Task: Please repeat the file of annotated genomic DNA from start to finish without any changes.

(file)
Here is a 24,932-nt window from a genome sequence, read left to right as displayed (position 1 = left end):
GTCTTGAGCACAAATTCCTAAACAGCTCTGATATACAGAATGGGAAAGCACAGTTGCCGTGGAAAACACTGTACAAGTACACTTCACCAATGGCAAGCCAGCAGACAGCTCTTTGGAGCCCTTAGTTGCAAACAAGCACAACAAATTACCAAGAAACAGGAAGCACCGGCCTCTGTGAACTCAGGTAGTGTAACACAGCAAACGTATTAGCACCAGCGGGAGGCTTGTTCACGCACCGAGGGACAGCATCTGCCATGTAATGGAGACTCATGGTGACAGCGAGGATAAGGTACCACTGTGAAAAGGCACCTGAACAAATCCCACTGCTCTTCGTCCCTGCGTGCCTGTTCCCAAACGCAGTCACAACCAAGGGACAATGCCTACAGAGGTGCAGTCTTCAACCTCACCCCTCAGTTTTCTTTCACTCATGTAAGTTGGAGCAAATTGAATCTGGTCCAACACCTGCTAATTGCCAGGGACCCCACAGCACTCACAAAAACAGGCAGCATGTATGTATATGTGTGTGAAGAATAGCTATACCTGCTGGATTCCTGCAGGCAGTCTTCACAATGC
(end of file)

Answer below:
Here is a 24,932-nt window from a genome sequence, read left to right as displayed (position 1 = left end):
GTCTTGAGCACAAATTCCTAAACAGCTCTGATATACAGAATGGGAAAGCACAGTTGCCGTGGAAAACACTGTACAAGTACACTTCACCAATGGCAAGCCAGCAGACAGCTCTTTGGAGCCCTTAGTTGCAAACAAGCACAACAAATTACCAAGAAACAGGAAGCACCGGCCTCTGTGAACTCAGGTAGTGTAACACAGCAAACGTATTAGCACCAGCGGGAGGCTTGTTCACGCACCGAGGGACAGCATCTGCCATGTAATGGAGACTCATGGTGACAGCGAGGATAAGGTACCACTGTGAAAAGGCACCTGAACAAATCCCACTGCTCTTCGTCCCTGCGTGCCTGTTCCCAAACGCAGTCACAACCAAGGGACAATGCCTACAGAGGTGCAGTCTTCAACCTCACCCCTCAGTTTTCTTTCACTCATGTAAGTTGGAGCAAATTGAATCTGGTCCAACACCTGCTAATTGCCAGGGACCCCACAGCACTCACAAAAACAGGCAGCATGTATGTATATGTGTGTGAAGAATAGCTATACCTGCTGGATTCCTGCAGGCAGTCTTCACAATGC